• Improved transfer and problem-solving skills. Academic researchers have long argued that recognizing similarities improves one’s ability to transfer problem-solving insights from one domain to another. The experience of systems educators is showing that knowledge of underlying structural similarities can enable students of any age to think productively when faced with unfamiliar terminology or scenarios.
• Increased retention. In one of his many penetrating insights, educational researcher Jerome Bruner observed that human memory is greatly facilitated when “detail is placed in a structured pattern.” Without a structured pattern, Bruner argued, “detail is rapidly forgotten.” Encouraging homologous reasoning in students can improve retention and transfer of materials by helping students access and refine schemas of the concepts they need to acquire.
• Increased student empowerment. The ability to recognize patterns of behavior within what may appear to be what Russ Ackoff has called a “wicked mess” is empowering. Armed with this understanding, young people have a greater ability to analyze and act in informed ways without jumping to blame a single cause for the challenges they will encounter.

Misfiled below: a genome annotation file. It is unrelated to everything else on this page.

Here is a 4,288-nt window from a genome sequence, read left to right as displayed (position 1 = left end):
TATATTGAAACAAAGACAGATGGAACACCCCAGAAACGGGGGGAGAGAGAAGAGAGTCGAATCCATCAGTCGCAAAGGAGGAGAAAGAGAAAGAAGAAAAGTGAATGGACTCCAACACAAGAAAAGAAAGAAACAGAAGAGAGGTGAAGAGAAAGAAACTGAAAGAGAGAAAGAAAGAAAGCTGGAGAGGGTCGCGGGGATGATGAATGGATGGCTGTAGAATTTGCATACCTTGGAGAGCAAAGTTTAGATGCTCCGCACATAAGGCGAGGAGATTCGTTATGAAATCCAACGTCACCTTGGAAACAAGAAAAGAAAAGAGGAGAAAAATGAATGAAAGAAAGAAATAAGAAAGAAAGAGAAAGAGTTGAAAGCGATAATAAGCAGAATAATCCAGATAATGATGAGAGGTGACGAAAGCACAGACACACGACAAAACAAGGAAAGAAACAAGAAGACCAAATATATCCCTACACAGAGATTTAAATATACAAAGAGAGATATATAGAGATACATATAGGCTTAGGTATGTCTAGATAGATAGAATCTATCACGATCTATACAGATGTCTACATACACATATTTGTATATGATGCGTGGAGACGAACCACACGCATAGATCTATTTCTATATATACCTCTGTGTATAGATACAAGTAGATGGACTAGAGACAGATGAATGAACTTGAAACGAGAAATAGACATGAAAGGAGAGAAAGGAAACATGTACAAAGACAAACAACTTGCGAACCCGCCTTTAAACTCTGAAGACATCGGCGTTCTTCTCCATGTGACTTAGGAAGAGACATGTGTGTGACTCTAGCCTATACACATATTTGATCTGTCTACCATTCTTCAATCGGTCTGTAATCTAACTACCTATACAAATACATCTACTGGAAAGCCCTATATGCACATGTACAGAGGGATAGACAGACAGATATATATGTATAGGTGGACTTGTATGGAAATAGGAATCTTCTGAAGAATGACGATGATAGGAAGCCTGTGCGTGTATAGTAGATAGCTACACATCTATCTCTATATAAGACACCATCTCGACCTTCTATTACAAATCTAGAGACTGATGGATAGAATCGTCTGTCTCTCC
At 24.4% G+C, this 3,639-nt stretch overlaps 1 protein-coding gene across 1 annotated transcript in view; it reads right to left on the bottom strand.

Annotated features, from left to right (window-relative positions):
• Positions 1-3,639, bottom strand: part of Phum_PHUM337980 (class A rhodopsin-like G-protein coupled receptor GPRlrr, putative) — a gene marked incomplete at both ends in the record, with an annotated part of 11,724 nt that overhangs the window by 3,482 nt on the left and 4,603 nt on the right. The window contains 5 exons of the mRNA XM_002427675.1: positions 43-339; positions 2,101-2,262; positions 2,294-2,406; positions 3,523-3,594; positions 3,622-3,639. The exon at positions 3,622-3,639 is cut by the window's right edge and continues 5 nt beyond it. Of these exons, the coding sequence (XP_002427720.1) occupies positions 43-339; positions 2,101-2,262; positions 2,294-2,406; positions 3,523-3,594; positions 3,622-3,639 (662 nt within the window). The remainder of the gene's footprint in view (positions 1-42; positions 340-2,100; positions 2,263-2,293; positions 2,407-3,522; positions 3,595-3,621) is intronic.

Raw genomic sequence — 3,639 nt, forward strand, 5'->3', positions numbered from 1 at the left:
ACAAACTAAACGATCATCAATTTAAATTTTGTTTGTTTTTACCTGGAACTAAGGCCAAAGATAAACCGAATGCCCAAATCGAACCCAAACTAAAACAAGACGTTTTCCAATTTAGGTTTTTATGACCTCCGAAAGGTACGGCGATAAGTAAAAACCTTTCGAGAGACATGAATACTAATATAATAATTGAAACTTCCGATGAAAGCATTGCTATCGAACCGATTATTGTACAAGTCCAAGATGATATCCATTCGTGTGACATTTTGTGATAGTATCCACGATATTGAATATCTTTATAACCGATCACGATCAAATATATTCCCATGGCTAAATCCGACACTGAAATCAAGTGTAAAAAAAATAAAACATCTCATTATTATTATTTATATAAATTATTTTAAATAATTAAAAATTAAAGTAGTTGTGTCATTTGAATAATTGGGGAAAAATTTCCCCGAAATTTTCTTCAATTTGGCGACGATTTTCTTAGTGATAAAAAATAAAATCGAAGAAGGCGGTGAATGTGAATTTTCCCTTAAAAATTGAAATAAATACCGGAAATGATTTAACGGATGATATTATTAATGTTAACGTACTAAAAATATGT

• Improved coherence across the curriculum. Emphasis on homologies can also create a bridge between and among disciplines, for example, between science and the humanities, and so improve coherence across curricular units.

There is no one pedagogy, book, or computer program that will help students develop homologous reasoning skills. Instead, we must take every opportunity—scanning our everyday artifacts such as newspapers, textbooks, games, museum displays, and the media—to help our young people develop habits of mind that look across disciplines and appreciate similar system dynamics. With consistent efforts to develop homologous reasoning—as of yet seen as an unusual, even revolutionary way of thinking—we may see it transform into what Art Costa has called a “natural habit of mind.” As Toulmin and Goodfield once observed in The Fabric of the Heavens (1961):, “One century’s common sense is an earlier century’s revolutionary discovery that has since been absorbed into the natural habits of thought.”

Linda Booth Sweeney (lbsweeney@verizon.net) is a researcher and systems educator. She has a doctorate from the Harvard Graduate School of Education. Linda is the author of When a Butterfly Sneezes and coauthor of The Systems Thinking Playbook. She will be the weaver at the 2005 Pegasus Conference in November.

Many thanks to Tracy Benson, Rob Quaden, Larry Weathers, Giselle Martin-Kniep, Janice Molloy, and Lees Stuntz for their helpful comments.

A version of this article that includes extensive references and notes is available on the Creative Learning Exchange web site (www.clexchange.org) in the Fall 2005 newsletter.